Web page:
Time and again, I found myself absorbed in the many ways that Yakuza reproduces authentic Japanese culture. The Japanese people treasure their relationship with food and the social experience of enjoying it together, and Yakuza reflects this. When my character is damaged from battle, I can use a healing item or pop into a convenience store for a quick bite of instant noodles or a small sandwich. But if I take the time to enter a restaurant, take a seat and order something from the menu, my health is restored to full and I get a not insignificant amount of experience. This drives home the point that eating should be meaningful and not just a task that gets me back in the fight.

Speaking of fighting, this game has no shortage of that. Over a couple of weekends, I've been involved in 209 street fights with punks, nightclub hosts, rival yakuza and gang members. So many members of Japan’s criminal underbelly have fallen at my hand that I sometimes feel more like a member of law enforcement.

Character fighting hooligans, and beating one in the face with a long pole.

Image source: Gamesplanet

The game has a good balance of difficulty with enemy types and numbers, but allows me plenty of opportunities to turn up the heat and really bring the pain. One notable encounter was when I was assaulted by a crowd of ten enemies. They knocked me to the ground repeatedly, and I couldn't make any progress. Leaving realism behind, I found that I could pick up a nearby park bench and swung the eight-foot-long object like an oversized baseball bat, demolishing all the enemies in my path. When I pay attention to my surroundings, I find interesting ways to spice up combat and make quick work of a pile of enemies.

Yakuza lets me use all manner of objects as I fight my way across the criminal underworld, and most of the special abilities involve some sort of unexpected weapon. Power moves incorporate hammers, buckets, trash cans, tobacco signs, advertising signs, flagpoles, water bottles, bowling balls, and more. If I can interact with an object, I can almost always make use of it in a unique finishing move. A personal favorite of mine is the motorcycle. Should my character be able to lift and manipulate an 800lb motorcycle like a baseball bat? Heck no, but it makes for a brutal and satisfying finisher when dropped on a street punk.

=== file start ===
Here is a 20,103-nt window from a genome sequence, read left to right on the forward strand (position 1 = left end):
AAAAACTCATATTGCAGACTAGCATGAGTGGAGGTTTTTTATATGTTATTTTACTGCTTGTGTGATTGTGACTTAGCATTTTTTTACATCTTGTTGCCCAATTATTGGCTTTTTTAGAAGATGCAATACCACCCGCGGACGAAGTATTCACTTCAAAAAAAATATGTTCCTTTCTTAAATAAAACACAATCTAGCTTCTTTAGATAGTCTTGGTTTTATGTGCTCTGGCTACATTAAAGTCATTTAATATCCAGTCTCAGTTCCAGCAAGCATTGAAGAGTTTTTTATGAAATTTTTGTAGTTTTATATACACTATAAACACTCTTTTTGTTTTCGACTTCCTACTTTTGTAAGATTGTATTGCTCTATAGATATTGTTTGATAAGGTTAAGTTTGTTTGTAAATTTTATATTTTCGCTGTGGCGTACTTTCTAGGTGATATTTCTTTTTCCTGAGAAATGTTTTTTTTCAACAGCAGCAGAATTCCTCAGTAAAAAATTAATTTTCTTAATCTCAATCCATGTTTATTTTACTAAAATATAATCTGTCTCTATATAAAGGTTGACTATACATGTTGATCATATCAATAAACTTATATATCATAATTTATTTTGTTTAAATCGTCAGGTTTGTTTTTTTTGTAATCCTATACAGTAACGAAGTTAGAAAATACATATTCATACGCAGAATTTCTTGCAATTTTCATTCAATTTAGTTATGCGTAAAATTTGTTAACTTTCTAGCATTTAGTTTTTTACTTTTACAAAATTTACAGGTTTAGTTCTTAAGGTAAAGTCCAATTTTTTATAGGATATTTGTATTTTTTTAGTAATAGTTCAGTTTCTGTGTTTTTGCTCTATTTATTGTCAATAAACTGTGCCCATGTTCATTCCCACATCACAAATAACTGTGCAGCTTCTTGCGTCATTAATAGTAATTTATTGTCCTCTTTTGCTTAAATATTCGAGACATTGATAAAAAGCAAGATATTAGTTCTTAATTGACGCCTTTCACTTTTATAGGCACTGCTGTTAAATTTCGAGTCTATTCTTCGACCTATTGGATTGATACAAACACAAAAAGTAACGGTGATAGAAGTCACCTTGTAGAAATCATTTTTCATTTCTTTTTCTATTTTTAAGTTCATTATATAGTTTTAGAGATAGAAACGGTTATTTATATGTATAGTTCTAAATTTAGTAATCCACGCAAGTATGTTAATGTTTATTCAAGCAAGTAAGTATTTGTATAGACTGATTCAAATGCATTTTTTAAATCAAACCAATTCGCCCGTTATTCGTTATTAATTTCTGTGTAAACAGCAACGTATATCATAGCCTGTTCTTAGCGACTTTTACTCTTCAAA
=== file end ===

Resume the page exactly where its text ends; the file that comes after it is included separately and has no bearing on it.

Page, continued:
Character celebrating a successful night of bowling with a strike and a fist pump.Image source: Gamesplanet

When I need a break from being a one-man army in the streets, I have endless distractions to enjoy in the city. I’ve played darts and billiards with multiple rulesets, gone to karaoke and a hostess club, run a ramen stand, engaged in street races, hunted for venison and rabbit, and taken promotional photographs for the local tourism bureau. In the 30 hours I spent with the game, I’ve barely scratched the surface of what it has to offer. I don't think it's an exaggeration to say that the amount of value and content packed into this title rivals much more famous adventure games like the Red Dead Redemption and The Witcher.

Yakuza 5 made me miss living in Japan all over again. It captures the essence of the country in a very honest and powerful way. I would highly encourage anyone curious about the idiosyncrasies and beauty of Japanese culture to take this game for a spin. I’m sure that you’ll make some memories along the way. Just be ready to embrace a bit of seediness and absurdism. 

By Lane Prescott